Cautious policing through information literacy (Il)

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John Bennett, Chief of Staff, City of Tampa

There is perhaps no ingredient more important to law enforcement than the right information at the right time for the right reason. Although this triad framework looks simple, it is not easy. Before the information process and enablers, agency leadership, deployment patterns, and quality assurance must become the durable and resilient three-legged stool to support the data ingredients that will eventually become meaning-making and knowledge management.

Additionally, between September 11, 2001, and now in the third decade of the new millennium, law enforcement demands to honor Peelian’s Ninth Principle of being effective through freedom from crime, not visible evidence. that the police deal with them (crime). To reduce this concept to action, all layers of an agency—including relevant criminal justice system partnerships—must derandomize behaviors, work to eliminate biases, and align egos for the best outcomes between police and the community. Police caution in this area is only localized wisdom. Wisdom can be deconstructed from knowledge back to intelligence, rooted in information, starting with data and prescriptive noise cancellation.

There are different versions of the well-known intelligence cycle that serves military operations, homeland defense and security, and the criminal justice system. As data comes into the system, usually from the critical mass of organizations, it tends to follow a hierarchical process and come back in a structured format for eventual dissemination and feedback. In law enforcement, this tends to be slower than necessary to be effective for officer safety, situational awareness, and real-time or near-real-time sense-making. The difference between the intelligence cycle, although lacking the enabler (supporting technology), is the literacy of the end user.

By developing a good IL process and facilitator, knowledge management and creating sense of organization will raise the bar towards careful policing and create a lasting and resilient legacy of trust and reliability between police and law enforcement. community.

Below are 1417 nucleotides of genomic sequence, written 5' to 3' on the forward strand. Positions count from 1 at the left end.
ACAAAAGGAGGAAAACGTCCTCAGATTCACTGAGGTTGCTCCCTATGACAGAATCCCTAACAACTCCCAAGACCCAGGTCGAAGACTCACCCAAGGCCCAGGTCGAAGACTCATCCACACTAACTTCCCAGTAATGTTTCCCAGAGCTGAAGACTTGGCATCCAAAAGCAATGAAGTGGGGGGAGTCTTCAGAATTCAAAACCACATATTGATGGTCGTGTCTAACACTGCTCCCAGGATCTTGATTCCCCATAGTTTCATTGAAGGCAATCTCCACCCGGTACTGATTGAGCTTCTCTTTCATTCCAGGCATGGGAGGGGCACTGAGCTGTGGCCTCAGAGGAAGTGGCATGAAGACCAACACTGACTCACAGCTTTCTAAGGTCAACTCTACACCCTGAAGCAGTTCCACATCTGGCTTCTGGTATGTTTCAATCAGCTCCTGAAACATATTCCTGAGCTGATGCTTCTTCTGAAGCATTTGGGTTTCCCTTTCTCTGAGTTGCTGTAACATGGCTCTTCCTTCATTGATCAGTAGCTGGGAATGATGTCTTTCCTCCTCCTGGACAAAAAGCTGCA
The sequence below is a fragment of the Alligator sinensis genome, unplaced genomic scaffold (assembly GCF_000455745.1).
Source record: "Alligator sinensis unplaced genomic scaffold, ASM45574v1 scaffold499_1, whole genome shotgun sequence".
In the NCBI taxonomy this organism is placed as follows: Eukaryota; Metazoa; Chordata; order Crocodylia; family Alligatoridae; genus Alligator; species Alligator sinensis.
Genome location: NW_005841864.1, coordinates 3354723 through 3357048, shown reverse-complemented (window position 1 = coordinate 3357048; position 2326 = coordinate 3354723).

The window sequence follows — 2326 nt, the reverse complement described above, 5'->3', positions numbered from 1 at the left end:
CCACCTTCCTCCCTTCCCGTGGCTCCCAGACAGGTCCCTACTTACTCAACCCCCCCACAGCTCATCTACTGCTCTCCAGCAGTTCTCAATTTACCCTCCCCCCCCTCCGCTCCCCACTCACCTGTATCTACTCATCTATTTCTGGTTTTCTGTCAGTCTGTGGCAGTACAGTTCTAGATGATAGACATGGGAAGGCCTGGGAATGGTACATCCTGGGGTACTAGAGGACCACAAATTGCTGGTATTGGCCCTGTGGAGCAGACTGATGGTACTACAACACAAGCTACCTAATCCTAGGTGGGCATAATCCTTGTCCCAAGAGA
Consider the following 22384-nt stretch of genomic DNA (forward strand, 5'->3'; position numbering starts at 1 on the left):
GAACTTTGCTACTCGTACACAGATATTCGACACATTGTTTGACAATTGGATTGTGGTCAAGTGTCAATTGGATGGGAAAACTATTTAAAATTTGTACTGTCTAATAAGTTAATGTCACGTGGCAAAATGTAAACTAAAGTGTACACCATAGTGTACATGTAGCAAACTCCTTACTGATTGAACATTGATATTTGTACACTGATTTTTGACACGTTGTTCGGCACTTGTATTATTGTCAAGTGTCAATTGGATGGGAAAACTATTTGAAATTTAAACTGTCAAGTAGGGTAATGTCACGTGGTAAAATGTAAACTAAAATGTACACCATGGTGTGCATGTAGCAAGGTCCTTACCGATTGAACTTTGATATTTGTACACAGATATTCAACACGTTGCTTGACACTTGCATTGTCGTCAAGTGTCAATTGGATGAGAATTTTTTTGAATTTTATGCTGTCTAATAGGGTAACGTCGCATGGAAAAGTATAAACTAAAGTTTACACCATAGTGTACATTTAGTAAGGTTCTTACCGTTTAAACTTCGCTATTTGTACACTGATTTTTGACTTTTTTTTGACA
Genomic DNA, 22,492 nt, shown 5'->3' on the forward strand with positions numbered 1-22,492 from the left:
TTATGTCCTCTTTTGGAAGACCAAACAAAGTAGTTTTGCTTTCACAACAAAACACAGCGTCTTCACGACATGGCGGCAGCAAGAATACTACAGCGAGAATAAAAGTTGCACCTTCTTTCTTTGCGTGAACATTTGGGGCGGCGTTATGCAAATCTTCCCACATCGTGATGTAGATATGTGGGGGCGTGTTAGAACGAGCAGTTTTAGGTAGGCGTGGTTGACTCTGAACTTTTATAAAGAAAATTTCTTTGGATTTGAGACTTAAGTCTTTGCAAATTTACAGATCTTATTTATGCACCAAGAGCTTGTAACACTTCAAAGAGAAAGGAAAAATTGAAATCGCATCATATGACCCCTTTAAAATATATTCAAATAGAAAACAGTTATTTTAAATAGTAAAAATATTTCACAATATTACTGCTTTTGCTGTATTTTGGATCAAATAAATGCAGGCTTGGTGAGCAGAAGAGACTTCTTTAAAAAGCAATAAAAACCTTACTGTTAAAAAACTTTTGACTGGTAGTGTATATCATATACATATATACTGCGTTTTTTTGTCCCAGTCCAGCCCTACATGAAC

In the summer of 2008, the Police Department’s Northern District of Tampa, Florida, which is approximately one-third of the city and the equivalent by deployment and community of a New York City neighborhood, was plagued with burglaries residential gang-related businesses. After a simplification of the police mission and strategic plan in 2003 and a reduction in citywide crime by more than 55% in just five years, these property crimes have caused a plateau in the city ​​scale. Flat-screen televisions were becoming affordable and fashionable for the average homeowner, and youth gangs were carrying out kick-off-style residential burglaries by the dozens while taking orders at street level, bypassing pawnbrokers.

In a twofold desire to regain momentum, a new process was developed to improve Information Literacy (IL) by, first, requiring that all cases be referred to a detective in charge; second, to have tactical information exchanges with geospatial context and co-responsibility; and finally, requiring relentless follow-up investigations as if every burglary were a homicide. Through intense leadership, deployment modification, and quality assurance, IL has become so strong that it has not only reduced the challenge of burglary, but has become the new process born into an enabling technology that transformed the agency. Over the next twelve years, the department has achieved an 80 percent reduction in crime, reduced arrests by more than 65 percent of adults and minors, and has a crime-solving rate well above the averages of large cities as well as statewide figures.

Font tends to be the random side of the equation when it comes to a business plan. The aggressors (and the victims) will certainly be dynamic; however, their recidivism efforts and preceptive behaviors will be consistent. The agency will experience attrition through postings, promotions and retirements, all of which run counter to the nature of community policing sustainability. By developing a good VA process and enabler, knowledge management and creating sense of organization will raise the bar towards prudent policing and create a lasting and resilient legacy of trust and reliability between police and the community. .

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